Tag Archives: Lansing Township

Municipalities Work Together for Michigan Avenue

With the help of Lansing, East Lansing and Lansing Township, Michigan Avenue is expecting to have a face lift and local business owners are looking forward to change.

In 2007, the three municipalities formed the Michigan Avenue Corridor Improvement Initiative to create improvements for Michigan Avenue. The initiative created a nine-member committee to revitalize Michigan Avenue. The committee is composed of three representatives from each of the local governments. Continue reading Municipalities Work Together for Michigan Avenue


Lansing Township Walks and Bikes

Imagine spending a day in town; shopping, going to the movies, topped with a delicious dinner at a fancy restaurant, without having to spend a dollar on gas.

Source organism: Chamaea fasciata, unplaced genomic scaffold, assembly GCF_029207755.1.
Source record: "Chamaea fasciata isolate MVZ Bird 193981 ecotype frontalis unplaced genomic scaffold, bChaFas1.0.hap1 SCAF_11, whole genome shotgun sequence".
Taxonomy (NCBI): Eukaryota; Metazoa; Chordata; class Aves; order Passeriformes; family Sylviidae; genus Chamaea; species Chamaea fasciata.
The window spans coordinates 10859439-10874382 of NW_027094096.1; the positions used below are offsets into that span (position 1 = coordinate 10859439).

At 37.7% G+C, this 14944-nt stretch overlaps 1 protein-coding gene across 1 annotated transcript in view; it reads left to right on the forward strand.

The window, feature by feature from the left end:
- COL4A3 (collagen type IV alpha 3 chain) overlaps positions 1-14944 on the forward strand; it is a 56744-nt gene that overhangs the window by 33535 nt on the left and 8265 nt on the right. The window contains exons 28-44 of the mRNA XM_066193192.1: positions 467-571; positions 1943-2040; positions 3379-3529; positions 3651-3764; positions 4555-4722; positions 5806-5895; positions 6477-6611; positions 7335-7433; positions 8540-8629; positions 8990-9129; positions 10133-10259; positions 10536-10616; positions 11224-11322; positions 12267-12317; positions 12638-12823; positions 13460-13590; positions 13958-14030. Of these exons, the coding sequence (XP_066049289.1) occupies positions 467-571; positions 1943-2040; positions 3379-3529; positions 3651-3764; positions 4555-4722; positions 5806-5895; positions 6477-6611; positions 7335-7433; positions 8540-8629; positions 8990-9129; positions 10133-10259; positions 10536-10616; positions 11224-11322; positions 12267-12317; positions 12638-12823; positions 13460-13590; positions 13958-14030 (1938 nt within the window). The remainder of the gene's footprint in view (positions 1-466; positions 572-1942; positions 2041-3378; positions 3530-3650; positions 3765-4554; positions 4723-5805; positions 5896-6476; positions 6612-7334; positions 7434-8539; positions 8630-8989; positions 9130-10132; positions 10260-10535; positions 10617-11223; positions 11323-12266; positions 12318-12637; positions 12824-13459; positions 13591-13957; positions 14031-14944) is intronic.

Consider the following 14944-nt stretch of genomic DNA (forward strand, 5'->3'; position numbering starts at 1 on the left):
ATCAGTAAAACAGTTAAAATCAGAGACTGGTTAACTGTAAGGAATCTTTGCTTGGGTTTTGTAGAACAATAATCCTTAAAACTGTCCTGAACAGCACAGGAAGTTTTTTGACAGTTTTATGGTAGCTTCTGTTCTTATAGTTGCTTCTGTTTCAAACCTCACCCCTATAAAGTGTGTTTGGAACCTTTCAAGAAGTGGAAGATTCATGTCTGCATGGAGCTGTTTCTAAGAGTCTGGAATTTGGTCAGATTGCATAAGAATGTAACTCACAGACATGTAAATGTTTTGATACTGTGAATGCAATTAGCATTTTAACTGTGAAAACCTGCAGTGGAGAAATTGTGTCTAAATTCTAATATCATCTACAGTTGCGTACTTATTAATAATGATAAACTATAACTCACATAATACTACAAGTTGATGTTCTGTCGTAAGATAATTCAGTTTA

Sounds crazy, right?

But that is exactly what Lansing Township hopes to accomplish with their development plan of creating pedestrian and bicycle paths throughout the northeastern quadrant of the township. The plan would use a mixture of shared-use pathways for bikes and walkers, sidewalks, bike lanes and bike routes to give residents a broader choice when it comes to transportation.

Steven Hayward, director of development for the township, said that the goal of the plan was to offer alternative transportation methods without slowing down traffic. “There should never be a hindrance,” said Hayward, “otherwise that is where conflict begins.”

The township developed a concept plan in 2005 that proposed the idea of developing pedestrian walkways and bicycle paths throughout the township, Dewitt Township, Lansing and East Lansing, spanning both Ingham and Clinton Counties.